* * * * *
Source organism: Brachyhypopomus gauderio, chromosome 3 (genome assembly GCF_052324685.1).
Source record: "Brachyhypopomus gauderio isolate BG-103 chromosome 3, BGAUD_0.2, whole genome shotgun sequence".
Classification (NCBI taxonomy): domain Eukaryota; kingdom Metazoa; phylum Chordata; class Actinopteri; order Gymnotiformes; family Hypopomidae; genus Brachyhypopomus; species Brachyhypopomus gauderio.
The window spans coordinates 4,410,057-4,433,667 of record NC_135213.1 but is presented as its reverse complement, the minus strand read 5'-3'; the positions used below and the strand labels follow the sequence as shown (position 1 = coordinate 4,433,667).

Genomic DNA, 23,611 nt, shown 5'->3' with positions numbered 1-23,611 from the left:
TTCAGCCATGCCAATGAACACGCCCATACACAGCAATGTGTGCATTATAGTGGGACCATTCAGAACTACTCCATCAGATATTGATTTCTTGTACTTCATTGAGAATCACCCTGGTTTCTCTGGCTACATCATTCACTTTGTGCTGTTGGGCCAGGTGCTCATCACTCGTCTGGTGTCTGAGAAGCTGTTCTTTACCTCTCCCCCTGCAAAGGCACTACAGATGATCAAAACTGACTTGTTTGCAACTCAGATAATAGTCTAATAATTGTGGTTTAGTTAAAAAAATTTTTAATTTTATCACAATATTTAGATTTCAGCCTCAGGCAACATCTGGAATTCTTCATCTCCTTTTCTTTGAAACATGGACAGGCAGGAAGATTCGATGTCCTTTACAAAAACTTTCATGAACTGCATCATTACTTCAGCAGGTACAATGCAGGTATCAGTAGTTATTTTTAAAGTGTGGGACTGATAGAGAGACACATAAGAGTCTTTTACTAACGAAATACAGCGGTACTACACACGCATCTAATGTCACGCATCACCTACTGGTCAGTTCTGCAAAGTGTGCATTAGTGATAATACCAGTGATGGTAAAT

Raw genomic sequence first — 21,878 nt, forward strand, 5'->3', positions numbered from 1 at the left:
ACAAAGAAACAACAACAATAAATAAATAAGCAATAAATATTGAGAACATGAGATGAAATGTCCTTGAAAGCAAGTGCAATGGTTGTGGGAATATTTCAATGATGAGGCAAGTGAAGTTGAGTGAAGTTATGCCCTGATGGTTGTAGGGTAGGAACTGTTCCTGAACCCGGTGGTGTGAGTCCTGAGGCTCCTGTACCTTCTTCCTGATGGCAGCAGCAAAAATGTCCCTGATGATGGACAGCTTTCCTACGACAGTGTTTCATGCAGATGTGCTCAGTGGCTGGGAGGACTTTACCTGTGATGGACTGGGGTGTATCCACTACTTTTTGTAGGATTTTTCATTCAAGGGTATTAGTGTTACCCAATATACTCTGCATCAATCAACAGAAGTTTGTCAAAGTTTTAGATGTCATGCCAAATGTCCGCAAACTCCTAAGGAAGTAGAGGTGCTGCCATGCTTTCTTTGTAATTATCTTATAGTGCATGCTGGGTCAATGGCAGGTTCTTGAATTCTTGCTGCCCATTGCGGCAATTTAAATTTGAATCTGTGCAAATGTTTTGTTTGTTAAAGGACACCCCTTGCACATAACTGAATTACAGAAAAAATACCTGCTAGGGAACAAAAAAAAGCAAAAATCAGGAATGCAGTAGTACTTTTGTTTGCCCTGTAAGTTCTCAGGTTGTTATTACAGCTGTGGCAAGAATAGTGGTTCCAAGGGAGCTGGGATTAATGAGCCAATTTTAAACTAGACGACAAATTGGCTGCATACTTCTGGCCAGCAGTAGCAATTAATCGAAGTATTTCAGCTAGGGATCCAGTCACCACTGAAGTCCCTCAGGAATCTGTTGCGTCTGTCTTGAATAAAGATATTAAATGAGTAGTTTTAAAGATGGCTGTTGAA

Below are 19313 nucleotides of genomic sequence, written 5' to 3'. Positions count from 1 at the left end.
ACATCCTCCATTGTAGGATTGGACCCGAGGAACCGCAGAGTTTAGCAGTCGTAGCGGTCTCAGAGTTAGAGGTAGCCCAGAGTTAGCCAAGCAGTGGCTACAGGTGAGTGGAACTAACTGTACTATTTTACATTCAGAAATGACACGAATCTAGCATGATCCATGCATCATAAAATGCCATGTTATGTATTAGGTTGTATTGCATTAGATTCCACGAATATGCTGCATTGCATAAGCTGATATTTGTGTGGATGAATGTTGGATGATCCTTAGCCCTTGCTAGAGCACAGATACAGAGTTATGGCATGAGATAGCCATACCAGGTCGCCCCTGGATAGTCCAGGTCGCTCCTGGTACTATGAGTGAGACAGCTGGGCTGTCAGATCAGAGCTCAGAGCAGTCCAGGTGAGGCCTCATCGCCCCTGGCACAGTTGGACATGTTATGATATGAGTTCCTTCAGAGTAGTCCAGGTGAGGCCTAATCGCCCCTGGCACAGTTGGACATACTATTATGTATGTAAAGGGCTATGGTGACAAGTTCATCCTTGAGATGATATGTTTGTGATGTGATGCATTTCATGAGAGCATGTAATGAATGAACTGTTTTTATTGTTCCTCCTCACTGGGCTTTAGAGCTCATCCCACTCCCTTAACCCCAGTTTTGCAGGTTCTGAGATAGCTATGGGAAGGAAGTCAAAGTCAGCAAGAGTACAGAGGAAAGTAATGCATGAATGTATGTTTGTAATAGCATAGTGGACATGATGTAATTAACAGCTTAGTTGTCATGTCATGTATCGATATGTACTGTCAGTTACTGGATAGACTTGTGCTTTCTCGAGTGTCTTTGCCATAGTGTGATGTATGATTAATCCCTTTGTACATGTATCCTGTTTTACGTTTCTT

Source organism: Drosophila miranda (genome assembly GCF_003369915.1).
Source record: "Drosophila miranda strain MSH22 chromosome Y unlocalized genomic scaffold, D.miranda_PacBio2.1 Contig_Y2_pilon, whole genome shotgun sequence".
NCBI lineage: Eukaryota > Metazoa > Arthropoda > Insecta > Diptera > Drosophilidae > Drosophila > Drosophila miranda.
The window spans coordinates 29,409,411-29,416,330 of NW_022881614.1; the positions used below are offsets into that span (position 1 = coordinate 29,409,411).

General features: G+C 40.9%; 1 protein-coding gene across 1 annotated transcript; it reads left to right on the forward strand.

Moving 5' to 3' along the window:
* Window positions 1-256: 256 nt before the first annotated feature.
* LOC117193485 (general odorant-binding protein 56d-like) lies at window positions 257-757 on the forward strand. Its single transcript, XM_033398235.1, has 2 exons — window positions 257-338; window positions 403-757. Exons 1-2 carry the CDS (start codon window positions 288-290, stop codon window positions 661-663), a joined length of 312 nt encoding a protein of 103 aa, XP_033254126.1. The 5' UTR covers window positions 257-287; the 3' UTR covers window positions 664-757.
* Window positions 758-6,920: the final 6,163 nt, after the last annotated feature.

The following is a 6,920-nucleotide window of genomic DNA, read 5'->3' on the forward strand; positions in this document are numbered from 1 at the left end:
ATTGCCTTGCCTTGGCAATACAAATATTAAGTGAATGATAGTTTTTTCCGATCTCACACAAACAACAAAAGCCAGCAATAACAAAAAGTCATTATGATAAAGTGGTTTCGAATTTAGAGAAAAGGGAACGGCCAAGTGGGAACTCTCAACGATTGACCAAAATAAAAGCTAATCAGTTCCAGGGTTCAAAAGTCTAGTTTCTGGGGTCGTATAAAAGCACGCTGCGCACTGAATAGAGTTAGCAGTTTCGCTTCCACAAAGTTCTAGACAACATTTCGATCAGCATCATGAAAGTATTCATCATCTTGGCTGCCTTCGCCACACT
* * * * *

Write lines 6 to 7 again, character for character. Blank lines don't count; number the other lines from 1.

TTCAGCCATGCCAATGAACACGCCCATACACAGCAATGTGTGCATTATAGTGGGACCATTCAGAACTACTCCATCAGATATTGATTTCTTGTACTTCATTGAGAATCACCCTGGTTTCTCTGGCTACATCATTCACTTTGTGCTGTTGGGCCAGGTGCTCATCACTCGTCTGGTGTCTGAGAAGCTGTTCTTTACCTCTCCCCCTGCAAAGGCACTACAGATGATCAAAACTGACTTGTTTGCAACTCAGATAATAGTCTAATAATTGTGGTTTAGTTAAAAAAATTTTTAATTTTATCACAATATTTAGATTTCAGCCTCAGGCAACATCTGGAATTCTTCATCTCCTTTTCTTTGAAACATGGACAGGCAGGAAGATTCGATGTCCTTTACAAAAACTTTCATGAACTGCATCATTACTTCAGCAGGTACAATGCAGGTATCAGTAGTTATTTTTAAAGTGTGGGACTGATAGAGAGACACATAAGAGTCTTTTACTAACGAAATACAGCGGTACTACACACGCATCTAATGTCACGCATCACCTACTGGTCAGTTCTGCAAAGTGTGCATTAGTGATAATACCAGTGATGGTAAAT

Raw genomic sequence first — 21,878 nt, forward strand, 5'->3', positions numbered from 1 at the left: